Lincare Inc to Disburse $239,800 CMP for HIPAA Infringement

For just the second time in its past, OCR has instructed a HIPAA-covered body to disburse civil fiscal fines for HIPAA infringements. Lincare Inc. is needed to pay $239,800 for breaches of the HIPAA Secrecy Law which were found during the inquiry of a complaint concerning an infringement of 278 patient data.

The Secrecy Law breach – 45 C.F.R. § 164.530(i) – was lately approved by a U.S. Department of Health as well as Human Services Administrative Law Magistrate and the motion for a brief ruling was approved and the judgment to issue civil fiscal fines was maintained.

HIPAA Secrecy Law Breach Exposed by OCR

Lincare Inc., carrying out business as United Medical, runs over 850 medical centers all over the United States, providing medical equipment and respiratory care to patients at its facilities, as well as through medical facilities delivered in-home.

A complaint was recorded with OCR concerning a Lincare worker who abandoned documents having the PHI of 278 patients at one of the places where medical services were provided.

The search by OCR proved that PHI had been taken out from Lincare facilities, revealed to an individual unapproved to see PHI and that the Lincare worker had left the documents. Additionally, the inquiry exposed many HIPAA breaches.

Workers were regularly removing PHI from Lincare places, however, inadequate protections had been set up to keep those data safe. While not a written policy, some workers were known to keep PHI of patients in their automobiles for “lengthy intervals of time,” and this seemed to be ignored by Lincare.

OCR remarked that even after finding out the data infringement and discovering that OCR was probing the case, quite little was done to tackle the security weaknesses and apply more rigorous controls to avoid the revelation of PHI.

As per the case, Lincare argued that HIPAA Laws had not been breached because the documents having patient PHI had been “thieved” by the individual who later reported the HIPAA breach to OCR. The Administrative Law Judge stated no proof could be offered by Lincare that this was the situation. Lincare contended that the plaintiff had thieved the data in an effort to “utilize it as leverage to convince his alienated spouse to return to him.”

As per the ALJ’s Opinion, Manager of Lincare Inc. Faith Shaw taken out patients’ PHI, placed it in places where her spouse had access, and after that dumped those data. The judge stated that nobody at Lincare Inc., including Center Manager Shaw, knew the info was lost until months. It wasn’t believed to be a satisfactory attempt to “sensibly protect” patient PHI.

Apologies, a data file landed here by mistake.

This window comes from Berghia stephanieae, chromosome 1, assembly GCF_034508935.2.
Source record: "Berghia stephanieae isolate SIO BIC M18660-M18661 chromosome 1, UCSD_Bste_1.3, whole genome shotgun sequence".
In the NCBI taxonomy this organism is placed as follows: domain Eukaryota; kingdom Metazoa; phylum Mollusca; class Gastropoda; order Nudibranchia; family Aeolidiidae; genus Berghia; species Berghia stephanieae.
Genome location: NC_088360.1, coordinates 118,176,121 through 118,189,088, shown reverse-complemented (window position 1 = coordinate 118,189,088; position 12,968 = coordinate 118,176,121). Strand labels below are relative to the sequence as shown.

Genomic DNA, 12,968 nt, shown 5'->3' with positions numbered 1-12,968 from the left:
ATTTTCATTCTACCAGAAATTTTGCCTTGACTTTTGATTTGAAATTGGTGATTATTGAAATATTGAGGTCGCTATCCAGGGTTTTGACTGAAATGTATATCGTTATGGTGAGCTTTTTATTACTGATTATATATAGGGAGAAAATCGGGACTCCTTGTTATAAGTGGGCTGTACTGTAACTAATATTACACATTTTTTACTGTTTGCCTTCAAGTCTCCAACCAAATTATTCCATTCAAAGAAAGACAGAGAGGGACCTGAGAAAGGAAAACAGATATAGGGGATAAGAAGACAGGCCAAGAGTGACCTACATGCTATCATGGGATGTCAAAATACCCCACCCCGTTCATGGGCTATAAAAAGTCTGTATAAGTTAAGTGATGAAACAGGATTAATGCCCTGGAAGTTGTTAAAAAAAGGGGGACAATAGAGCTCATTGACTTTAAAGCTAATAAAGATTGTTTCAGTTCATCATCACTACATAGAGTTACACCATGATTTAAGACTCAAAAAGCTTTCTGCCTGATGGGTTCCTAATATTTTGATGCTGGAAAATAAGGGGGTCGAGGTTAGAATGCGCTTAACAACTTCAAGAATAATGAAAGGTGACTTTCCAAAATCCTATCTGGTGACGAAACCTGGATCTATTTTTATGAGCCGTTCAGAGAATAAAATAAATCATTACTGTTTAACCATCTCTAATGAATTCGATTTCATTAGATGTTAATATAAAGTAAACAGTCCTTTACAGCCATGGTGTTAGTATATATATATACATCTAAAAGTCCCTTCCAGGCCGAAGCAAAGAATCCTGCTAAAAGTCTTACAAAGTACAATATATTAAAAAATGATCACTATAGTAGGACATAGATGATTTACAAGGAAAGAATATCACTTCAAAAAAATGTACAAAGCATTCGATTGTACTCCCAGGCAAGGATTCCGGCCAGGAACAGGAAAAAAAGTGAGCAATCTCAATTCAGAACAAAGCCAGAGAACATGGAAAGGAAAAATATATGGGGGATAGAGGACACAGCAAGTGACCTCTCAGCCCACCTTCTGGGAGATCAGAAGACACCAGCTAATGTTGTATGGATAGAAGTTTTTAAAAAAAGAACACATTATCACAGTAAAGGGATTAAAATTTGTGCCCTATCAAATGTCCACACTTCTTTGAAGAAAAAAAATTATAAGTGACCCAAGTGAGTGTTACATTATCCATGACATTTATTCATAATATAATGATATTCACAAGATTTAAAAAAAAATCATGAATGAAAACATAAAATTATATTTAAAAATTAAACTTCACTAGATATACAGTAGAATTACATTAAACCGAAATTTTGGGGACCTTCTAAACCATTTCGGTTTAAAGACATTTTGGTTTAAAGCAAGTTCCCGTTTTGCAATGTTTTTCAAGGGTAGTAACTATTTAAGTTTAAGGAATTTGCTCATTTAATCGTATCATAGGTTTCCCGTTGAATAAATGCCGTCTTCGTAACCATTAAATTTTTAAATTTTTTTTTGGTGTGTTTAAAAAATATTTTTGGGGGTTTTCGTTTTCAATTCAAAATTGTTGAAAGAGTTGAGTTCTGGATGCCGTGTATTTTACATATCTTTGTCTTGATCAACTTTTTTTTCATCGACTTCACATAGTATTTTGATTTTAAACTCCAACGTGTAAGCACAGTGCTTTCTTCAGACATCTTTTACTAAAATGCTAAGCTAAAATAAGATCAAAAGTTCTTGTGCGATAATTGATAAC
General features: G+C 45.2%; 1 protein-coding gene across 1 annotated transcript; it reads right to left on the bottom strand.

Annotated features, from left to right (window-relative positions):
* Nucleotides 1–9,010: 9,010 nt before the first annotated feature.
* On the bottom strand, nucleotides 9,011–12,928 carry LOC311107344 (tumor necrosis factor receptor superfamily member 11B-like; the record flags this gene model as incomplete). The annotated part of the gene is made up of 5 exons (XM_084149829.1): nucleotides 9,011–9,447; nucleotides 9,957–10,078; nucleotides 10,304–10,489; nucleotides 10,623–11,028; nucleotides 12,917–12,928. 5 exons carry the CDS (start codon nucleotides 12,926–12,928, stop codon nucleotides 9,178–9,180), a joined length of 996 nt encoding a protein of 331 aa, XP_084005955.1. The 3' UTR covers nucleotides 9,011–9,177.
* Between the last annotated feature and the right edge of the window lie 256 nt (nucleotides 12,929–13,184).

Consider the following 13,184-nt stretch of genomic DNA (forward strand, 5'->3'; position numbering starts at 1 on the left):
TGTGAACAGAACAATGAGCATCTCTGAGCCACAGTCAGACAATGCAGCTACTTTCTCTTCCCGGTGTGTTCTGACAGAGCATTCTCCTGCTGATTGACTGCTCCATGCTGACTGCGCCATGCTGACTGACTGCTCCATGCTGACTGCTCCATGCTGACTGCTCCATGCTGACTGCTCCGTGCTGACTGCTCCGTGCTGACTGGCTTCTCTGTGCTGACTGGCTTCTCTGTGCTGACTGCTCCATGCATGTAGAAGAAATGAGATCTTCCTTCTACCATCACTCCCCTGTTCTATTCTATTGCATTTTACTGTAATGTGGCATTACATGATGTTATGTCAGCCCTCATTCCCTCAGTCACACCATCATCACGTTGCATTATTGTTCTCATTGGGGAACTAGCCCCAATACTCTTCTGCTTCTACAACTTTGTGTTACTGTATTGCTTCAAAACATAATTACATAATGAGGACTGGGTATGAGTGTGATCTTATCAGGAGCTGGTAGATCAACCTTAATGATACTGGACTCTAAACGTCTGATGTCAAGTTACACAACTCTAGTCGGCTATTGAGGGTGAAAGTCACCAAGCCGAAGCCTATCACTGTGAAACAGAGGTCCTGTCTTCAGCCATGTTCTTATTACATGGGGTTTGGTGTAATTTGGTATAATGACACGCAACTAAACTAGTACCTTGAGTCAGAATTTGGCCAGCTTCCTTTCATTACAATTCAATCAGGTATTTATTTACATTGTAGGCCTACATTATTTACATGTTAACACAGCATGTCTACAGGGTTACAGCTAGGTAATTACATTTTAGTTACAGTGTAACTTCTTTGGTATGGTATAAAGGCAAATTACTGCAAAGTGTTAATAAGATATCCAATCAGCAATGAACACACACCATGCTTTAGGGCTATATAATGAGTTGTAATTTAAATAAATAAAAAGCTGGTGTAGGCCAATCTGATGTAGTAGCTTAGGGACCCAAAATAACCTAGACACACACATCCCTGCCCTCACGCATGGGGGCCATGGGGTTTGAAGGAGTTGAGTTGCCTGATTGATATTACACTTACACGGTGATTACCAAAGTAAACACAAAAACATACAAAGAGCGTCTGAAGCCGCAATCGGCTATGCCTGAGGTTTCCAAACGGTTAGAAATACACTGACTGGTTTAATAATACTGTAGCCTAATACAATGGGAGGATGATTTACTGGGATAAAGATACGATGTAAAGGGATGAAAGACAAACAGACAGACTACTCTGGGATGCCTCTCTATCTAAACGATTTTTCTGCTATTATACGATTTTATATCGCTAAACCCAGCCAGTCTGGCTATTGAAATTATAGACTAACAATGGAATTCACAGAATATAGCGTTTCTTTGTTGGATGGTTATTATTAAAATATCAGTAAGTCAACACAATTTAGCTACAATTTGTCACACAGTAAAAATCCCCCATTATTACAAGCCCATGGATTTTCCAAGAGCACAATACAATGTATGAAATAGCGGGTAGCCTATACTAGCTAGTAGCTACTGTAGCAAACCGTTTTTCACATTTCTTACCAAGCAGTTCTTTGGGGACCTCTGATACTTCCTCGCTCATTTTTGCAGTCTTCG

The judge additionally remarked that when inquired regarding whether Lincare would be revising plans to make sure PHI was better safeguarded, the firm’s corporate compliance officer stated Lincare “had thought to put a policy together that said thou shalt not allow anyone steal your safeguarded health info.”

In the majority of instances, OCR reaches a voluntary accord with protected entities and an agreement is reached to settle possible HIPAA breaches. While it’s unusual for a CMP to be delivered, this penalty shows that OCR will follow actions via the courts and will hold HIPAA-covered entities fiscally responsible for breaching HIPAA Security, Privacy, and Infringement Notification Laws. An accord on a voluntary agreement doesn’t require to be reached.


Second Sub-500-Record Penalty Issued by OCR for HIPAA Breaches

This isn’t the first time OCR has penalized a covered entity for HIPAA breaches discovered after an infringement of less than 500 healthcare reports. In early 2013, the Hospice of North Idaho (HONI) consented to a penalty of $50,000 for a data infringement caused by the thievery of a laptop having the records of 441-patient health records.

The penalties indicate that it’s not the size of the infringement that’s the problem, but the seriousness of the HIPAA breaches that resulted in the revelation of safeguarded health information.

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Mark Wilson

Mark Wilson is a news reporter specializing in information technology cyber security. Mark has contributed to leading publications and spoken at international forums with a focus on cybersecurity threats and the importance of data privacy. Mark is a computer science graduate.